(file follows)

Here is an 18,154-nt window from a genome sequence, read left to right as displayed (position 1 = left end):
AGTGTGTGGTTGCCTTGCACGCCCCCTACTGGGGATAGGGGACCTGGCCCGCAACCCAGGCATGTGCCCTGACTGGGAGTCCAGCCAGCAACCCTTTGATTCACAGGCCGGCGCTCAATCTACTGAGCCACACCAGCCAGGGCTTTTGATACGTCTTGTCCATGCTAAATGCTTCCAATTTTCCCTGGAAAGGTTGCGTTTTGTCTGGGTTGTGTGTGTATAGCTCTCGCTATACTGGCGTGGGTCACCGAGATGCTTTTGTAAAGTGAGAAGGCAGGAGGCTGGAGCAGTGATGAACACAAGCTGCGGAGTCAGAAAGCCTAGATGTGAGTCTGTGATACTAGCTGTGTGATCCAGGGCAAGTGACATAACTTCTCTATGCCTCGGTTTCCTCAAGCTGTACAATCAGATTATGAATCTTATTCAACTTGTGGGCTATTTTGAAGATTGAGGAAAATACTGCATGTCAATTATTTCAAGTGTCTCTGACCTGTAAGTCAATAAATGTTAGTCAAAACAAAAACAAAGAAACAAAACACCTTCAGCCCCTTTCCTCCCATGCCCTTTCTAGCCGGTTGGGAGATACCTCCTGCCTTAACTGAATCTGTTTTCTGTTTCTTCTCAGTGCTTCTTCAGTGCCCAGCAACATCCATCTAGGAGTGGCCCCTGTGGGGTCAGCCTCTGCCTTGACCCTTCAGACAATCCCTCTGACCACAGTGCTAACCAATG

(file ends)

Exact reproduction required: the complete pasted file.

Here is an 18,154-nt window from a genome sequence, read left to right as displayed (position 1 = left end):
AGTGTGTGGTTGCCTTGCACGCCCCCTACTGGGGATAGGGGACCTGGCCCGCAACCCAGGCATGTGCCCTGACTGGGAGTCCAGCCAGCAACCCTTTGATTCACAGGCCGGCGCTCAATCTACTGAGCCACACCAGCCAGGGCTTTTGATACGTCTTGTCCATGCTAAATGCTTCCAATTTTCCCTGGAAAGGTTGCGTTTTGTCTGGGTTGTGTGTGTATAGCTCTCGCTATACTGGCGTGGGTCACCGAGATGCTTTTGTAAAGTGAGAAGGCAGGAGGCTGGAGCAGTGATGAACACAAGCTGCGGAGTCAGAAAGCCTAGATGTGAGTCTGTGATACTAGCTGTGTGATCCAGGGCAAGTGACATAACTTCTCTATGCCTCGGTTTCCTCAAGCTGTACAATCAGATTATGAATCTTATTCAACTTGTGGGCTATTTTGAAGATTGAGGAAAATACTGCATGTCAATTATTTCAAGTGTCTCTGACCTGTAAGTCAATAAATGTTAGTCAAAACAAAAACAAAGAAACAAAACACCTTCAGCCCCTTTCCTCCCATGCCCTTTCTAGCCGGTTGGGAGATACCTCCTGCCTTAACTGAATCTGTTTTCTGTTTCTTCTCAGTGCTTCTTCAGTGCCCAGCAACATCCATCTAGGAGTGGCCCCTGTGGGGTCAGCCTCTGCCTTGACCCTTCAGACAATCCCTCTGACCACAGTGCTAACCAATG